A key to a successful dashboard is 3 attributes:

1. Clear vivid representations

2. Self sufficient. A dashboard should not require Mr. Clippy next to it explaining what is going on, by spending minimal time observing it the user should know how and what the information means

3. Ability to overlay information and manipulate data providing the user with a different viewing perspective.


In Conclusion, I have good and bad news. Let me start with the bad news to leave you with a shred of hope to strangle on. Numbers will always be important. But. The good news is, we reached to a stage where we can manipulate these numbers and present them in a simplified dashboard.


Formula picture via Behdad under the Creative Commons Attribution-shareAlike 2.0 Generic License.

Dashboard picture via Manop under the Creative Commons Attribution-ShareAlike 2.0 Generic License.

3 Lessons from Zaatar W Zeit’s Customer Journey

ZwZ Salaam Street

I am a big fan of Mana’eesh, the carb loaded cheese or thyme Lebanese pie.   When you think mana’eesh, one bakery’s name pops up inevitably, Zaatar w Zeit.  For the uninitiated, Mana’eesh is considered to be fast food, traditionally sold on every street corner bakery in Lebanon, and known to be quite cheap.  Zaatar w Zeit, however, managed to charge a premium, and turn a traditional “mamas & papas” business into a successful multinational brand, spanning 22 outlets in 5 countries.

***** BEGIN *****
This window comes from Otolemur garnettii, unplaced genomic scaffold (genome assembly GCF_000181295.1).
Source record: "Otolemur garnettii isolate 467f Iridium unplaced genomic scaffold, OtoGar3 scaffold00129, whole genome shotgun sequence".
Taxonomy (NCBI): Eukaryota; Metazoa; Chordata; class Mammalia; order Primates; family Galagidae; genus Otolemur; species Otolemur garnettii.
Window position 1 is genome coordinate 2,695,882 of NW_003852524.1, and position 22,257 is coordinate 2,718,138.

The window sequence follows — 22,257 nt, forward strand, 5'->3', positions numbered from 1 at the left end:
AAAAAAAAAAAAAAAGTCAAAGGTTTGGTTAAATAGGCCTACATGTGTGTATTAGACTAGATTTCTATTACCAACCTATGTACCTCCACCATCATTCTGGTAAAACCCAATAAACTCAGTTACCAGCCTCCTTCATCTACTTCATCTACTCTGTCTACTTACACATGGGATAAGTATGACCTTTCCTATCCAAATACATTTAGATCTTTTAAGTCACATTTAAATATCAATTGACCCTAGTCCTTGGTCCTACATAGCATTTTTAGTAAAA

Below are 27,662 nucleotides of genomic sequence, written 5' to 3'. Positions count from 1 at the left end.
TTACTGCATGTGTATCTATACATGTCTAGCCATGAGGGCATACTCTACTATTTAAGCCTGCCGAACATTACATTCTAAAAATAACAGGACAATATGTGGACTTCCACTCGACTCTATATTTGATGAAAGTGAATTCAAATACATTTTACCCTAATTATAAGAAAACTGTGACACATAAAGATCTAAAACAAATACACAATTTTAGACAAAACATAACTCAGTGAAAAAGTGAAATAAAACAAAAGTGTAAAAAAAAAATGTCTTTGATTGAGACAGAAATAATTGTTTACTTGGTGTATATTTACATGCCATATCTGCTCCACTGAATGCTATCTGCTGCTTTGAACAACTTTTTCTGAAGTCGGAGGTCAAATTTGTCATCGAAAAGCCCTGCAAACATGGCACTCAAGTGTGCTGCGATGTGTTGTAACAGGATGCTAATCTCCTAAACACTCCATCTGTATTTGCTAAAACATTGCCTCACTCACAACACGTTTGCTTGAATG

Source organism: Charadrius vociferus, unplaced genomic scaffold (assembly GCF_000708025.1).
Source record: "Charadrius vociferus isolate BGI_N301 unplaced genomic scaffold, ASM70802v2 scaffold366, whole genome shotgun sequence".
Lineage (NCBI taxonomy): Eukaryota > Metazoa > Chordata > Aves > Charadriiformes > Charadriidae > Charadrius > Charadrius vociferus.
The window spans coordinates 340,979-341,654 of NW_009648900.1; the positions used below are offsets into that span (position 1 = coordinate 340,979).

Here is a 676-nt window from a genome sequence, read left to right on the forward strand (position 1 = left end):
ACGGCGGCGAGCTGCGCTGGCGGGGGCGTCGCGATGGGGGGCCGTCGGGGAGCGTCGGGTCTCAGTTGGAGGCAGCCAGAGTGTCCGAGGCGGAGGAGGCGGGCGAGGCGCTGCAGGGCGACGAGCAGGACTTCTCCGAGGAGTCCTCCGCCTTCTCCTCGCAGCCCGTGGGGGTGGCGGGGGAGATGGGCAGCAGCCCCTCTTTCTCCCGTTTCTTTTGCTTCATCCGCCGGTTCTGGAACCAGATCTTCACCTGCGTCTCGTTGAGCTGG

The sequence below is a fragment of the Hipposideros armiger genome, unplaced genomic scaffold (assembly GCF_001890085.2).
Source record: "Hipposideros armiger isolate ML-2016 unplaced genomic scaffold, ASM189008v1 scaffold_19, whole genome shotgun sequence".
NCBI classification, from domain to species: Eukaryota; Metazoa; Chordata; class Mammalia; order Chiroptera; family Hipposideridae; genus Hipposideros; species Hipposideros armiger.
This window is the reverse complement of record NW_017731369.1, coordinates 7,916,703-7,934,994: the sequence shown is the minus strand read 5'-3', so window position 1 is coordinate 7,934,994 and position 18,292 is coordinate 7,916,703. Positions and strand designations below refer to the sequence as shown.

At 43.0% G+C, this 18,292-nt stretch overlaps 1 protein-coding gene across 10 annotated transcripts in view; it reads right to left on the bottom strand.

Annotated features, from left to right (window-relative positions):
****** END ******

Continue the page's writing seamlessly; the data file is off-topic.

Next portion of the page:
If you walk into some of their outlets, take for example the Salaam Street Branch outlet in Abu Dhabi, you would be able to see the kitchen, and therefore have a glimpse at their standard of hygiene.  The taste is great, but that’s highly subjective.  Even their vegetables seem to be handpicked, but these plus points alone did not make me a loyal customer.

What made me a loyal customer is the experience they deliver, either in their outlet, or on their call center:

1.  Personalization: Know (and update) Your Customer’s Contact Details

Not only does Zaatar w Zeit know my delivery address, but throughout my history with them (I’ve moved across two cities, 3 apartments, and ordered a few times from friends’ homes).  They have all my addresses saved, automatically.  This makes ordering with them wherever I am, very easy, and makes me feel like a valued customer.

2. Absence of Anxiety

Zaatar w Zeit is one of the few, if not the only food delivery chain which explicitly asks if you need change in case you are not carrying small notes.  How frustrating is it when a delivery man knocks on your door presents you the food, and tells you he has no change for your AED 500 note.  This has never happened to me with Zaatar w Zeit.

While this seems like a small thing, it actually contributes to the entire experience, and only reinforces in their customer’s perception that they are easy to do business with.  The mere fact of asking if you have change reduces the amount of “anxiety” that you as a customer may experience while waiting for your order: “will the delivery man have enough change? should I go downstairs and get some cash from an ATM?”.